The Forbes Travel Guide is celebrating its 60th anniversary with ratings for several new destinations, including the Middle East. // © 2018 Four Seasons Hotel Dubai International Financial Centre
Feature image (above): Kyoto received its first Five-Star rating this year with The Ritz-Carlton, Kyoto. // © 2018 The Ritz-Carlton, Kyoto
For many in the luxury travel industry, February is awards season. During February, Forbes Travel Guide (FTG) publishes its annual list of recommended, Four-Star and Five-Star hotels, spas and restaurants around the world.
This year, the independent, global rating system celebrates 60 years with ratings for 1,609 properties in 50 countries — but the work has only just begun.
According to company CEO Gerard “Jerry” Inzerillo, FTG has big ambitions for the future. Currently in the works are plans to further develop its consumer-facing platforms (such as social media and editorial) as well as expand its annual list, which will include ratings for a staggering 100 countries in 2019. Newcomers will include properties from Bahrain; Belize; Doha, Qatar; Hanoi and Ho Chi Minh City, Vietnam; Istanbul; Nicaragua; Oman; Perth, Australia; the Swiss Alps (Andermatt, St. Moritz and Gstaad); Tel Aviv, Israel; and Uruguay.
So, how exactly does the company come up with its Star Awards ratings? Who are its inspectors? And how much integrity do the ratings really have?
Find out some essentials about Forbes Travel Guide — provided by both Inzerillo and Amanda Frasier, senior vice president of ratings for the company — below.
Is Forbes Travel Guide related to Forbes Media?
FTG is an independent company. The guide’s use of the Forbes name is part of a licensing agreement. The guide began as Mobil Travel Guide (licensed by Mobil Gas stations) in 1958. It was originally published by Simon & Schuster.
What’s the difference between a Four-Star and a Five-Star rating?
According to Inzerillo, achieving a Four-Star rating is equivalent to attaining a gold Olympic medal. The Five-Star rating? That’s an entirely different level of achievement.
“The Five-Star is Michael Phelps, Meryl Streep, Robert De Niro,” Inzerillo said. “It’s not even the Chanel bag — it’s the Birkin bag.”
Who are FTG’s inspectors?
The guide’s 60 inspectors are mostly full-time employees, though even independent contractors are not allowed to publish stories about what they’re inspecting for anyone else.
Frasier says inspectors come from different work backgrounds, but typically have experience with luxury as well as some journalistic training. They hail from all around the world.
Inspectors undergo a six-week training that starts at Forbes’ Atlanta headquarters, and they receive ongoing instruction throughout the year.
What goes into a property inspection?
During their visits — which are typically two-night, three-day stays, but sometimes longer — inspectors are analyzing the property against approximately 900 objective standards.
“Inspectors do everything themselves, from making their own reservation to conducting any post follow-up they have to do with the hotel,” said Frasier.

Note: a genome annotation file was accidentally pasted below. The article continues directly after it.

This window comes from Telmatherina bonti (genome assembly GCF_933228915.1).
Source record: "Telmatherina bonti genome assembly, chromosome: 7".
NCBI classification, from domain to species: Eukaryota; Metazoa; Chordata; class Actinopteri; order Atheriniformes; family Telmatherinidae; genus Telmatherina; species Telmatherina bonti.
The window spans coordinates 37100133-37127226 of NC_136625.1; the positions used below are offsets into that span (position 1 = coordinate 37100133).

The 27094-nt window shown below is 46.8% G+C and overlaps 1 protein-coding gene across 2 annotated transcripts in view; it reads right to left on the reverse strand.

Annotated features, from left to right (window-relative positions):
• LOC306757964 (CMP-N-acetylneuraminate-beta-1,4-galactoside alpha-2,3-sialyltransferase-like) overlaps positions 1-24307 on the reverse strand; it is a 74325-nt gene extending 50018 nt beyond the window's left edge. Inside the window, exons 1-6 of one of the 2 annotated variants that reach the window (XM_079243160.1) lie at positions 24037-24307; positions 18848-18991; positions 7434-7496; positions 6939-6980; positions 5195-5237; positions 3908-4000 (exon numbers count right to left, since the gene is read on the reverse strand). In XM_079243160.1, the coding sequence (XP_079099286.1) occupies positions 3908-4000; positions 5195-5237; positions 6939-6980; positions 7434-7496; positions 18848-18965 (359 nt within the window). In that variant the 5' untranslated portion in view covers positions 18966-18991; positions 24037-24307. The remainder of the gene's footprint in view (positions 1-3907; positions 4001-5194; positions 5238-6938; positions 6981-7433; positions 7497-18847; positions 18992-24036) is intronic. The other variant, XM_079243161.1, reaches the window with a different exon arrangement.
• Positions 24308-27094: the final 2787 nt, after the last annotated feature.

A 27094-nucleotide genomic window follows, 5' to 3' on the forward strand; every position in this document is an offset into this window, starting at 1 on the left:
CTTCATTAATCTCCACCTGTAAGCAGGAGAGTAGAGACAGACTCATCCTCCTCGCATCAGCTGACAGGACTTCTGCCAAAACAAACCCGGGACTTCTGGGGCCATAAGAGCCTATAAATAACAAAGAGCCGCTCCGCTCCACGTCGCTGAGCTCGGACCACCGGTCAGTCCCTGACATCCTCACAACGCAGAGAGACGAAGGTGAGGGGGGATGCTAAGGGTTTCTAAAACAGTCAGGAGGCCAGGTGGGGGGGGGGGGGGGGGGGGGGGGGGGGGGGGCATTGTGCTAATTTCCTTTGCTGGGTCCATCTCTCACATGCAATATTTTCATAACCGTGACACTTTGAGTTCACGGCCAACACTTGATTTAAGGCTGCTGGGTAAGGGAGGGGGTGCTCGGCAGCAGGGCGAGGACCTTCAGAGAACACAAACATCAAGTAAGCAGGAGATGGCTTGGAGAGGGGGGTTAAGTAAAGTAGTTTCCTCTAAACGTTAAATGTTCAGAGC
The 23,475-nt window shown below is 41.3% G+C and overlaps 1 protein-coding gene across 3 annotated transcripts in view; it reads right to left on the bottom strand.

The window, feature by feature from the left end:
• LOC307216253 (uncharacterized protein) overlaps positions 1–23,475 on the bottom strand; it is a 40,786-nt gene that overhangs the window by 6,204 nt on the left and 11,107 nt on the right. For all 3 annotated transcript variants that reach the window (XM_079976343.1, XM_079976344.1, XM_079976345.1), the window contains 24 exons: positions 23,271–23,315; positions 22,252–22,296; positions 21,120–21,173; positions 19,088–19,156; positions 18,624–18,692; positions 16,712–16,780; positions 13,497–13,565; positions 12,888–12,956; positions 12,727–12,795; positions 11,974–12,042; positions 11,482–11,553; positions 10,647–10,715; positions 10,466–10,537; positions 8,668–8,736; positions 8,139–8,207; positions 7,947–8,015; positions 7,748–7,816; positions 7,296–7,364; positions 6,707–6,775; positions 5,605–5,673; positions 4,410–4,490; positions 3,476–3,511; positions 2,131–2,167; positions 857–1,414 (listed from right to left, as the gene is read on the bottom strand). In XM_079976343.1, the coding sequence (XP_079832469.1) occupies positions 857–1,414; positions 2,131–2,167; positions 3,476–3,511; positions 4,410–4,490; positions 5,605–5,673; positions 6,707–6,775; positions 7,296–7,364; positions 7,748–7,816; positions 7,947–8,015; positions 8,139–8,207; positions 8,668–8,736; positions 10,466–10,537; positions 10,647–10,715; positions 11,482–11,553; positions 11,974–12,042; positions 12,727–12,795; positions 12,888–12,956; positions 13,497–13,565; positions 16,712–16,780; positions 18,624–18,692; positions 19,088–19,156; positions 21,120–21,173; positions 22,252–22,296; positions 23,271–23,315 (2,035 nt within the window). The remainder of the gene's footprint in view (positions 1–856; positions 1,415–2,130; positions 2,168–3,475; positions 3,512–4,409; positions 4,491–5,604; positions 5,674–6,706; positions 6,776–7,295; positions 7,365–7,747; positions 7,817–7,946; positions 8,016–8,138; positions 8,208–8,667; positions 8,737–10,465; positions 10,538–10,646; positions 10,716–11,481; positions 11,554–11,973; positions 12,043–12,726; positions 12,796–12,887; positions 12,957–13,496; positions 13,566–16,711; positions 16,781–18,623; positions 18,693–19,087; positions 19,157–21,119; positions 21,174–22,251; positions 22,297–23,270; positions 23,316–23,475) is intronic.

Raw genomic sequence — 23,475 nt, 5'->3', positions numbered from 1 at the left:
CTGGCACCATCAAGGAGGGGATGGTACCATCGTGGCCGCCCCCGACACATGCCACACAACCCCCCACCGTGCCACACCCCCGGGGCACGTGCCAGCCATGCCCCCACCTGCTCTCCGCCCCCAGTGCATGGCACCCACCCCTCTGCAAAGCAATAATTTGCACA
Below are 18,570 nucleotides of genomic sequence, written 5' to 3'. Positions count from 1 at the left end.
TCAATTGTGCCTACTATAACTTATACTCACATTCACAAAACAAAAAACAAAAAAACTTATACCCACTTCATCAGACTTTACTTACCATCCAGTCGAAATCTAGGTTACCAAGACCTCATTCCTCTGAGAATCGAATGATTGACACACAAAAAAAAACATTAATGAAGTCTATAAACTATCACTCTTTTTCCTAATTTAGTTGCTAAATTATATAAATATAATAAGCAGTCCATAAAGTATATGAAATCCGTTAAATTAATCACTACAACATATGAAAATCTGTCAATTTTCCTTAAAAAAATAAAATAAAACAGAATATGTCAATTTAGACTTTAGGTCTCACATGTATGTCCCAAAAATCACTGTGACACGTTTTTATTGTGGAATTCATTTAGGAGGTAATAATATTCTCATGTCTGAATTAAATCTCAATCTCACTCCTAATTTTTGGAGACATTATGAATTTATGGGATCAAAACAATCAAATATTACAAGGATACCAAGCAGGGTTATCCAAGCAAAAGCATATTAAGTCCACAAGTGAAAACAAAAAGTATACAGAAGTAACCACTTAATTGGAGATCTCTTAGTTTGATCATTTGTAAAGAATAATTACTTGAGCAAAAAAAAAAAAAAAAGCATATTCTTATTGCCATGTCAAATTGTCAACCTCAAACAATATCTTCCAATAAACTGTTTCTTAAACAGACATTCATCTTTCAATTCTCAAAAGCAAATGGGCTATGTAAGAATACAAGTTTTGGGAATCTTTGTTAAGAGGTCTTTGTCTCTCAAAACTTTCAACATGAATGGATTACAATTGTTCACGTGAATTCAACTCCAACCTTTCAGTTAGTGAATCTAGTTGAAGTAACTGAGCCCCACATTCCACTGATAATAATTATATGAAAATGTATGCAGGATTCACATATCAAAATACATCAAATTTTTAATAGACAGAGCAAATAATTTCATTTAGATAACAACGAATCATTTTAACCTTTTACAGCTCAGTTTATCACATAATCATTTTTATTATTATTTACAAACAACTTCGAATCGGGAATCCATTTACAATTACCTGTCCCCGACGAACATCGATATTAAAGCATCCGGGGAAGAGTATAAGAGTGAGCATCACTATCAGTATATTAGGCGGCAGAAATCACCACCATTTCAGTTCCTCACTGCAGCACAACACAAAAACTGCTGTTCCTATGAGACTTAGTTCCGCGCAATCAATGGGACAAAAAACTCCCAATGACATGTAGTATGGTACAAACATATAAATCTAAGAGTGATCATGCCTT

Inspectors do not doll out the ratings. Once they submit their detailed, objective reports to FTG headquarters, a company algorithm — which puts major emphasis on service — is used to determine the final rating.
“The inspector finds out the rating when the list goes out to the public,” Frasier said.
What happens after an inspector submits his or her report?
A team back in Atlanta checks inspector reports for consistency and ensures that each inspector is reviewing per FTG’s standards.
“What’s most important is that the integrity of what we do is 100 percent adhered to in every single report,” Frasier said.
Are there any exceptions to Star Awards standards?
FTG’s standards — such as aspects of service including making direct eye contact and smiling — are adjusted per cultural mores. Another example Frasier gives has to do with spas: Inspectors are supposed to report on coed relaxation rooms — except in the Middle East, where they’re permitted to mark “not applicable.”
“It’s really important to us that the inspectors are being culturally sensitive,” Frasier said. “We look at every report that comes in and make sure that the standards are being applied fairly.”
Does FTG try to make the standards for the ratings harder to achieve each year?
Contrary to some hoteliers’ beliefs, FTG does not aim to make the Star Award standards more difficult every year.
“Our standards are driven by the industry and luxury operators,” Frasier said. “We see trends — what was once luxury might fade and evolve into something else. It’s my job that our standards are refined and redefined every year.”
In 2013, the company developed the Standards Advisory Committee, an advisory group made up of 31 individuals from top luxury hotel brands, along with three luxury experts outside of the hotel space.
What are some examples of how FTG maintains integrity?
One year, FTG might send a North American business traveler to a property. To switch it up the next year, it might send a family of four from Europe to that same property.
“We deliberately change the profile of our guests each year because we’re looking for consistency in how they handle individuals,” Frasier said.
Inspectors do not hotel-hop in the same destination — so even though FTG might need to inspect on several hotels on the Las Vegas strip, it would never send one inspector to all hotels during a single visit.
“If we did that,” Frasier said, “what would be the point?”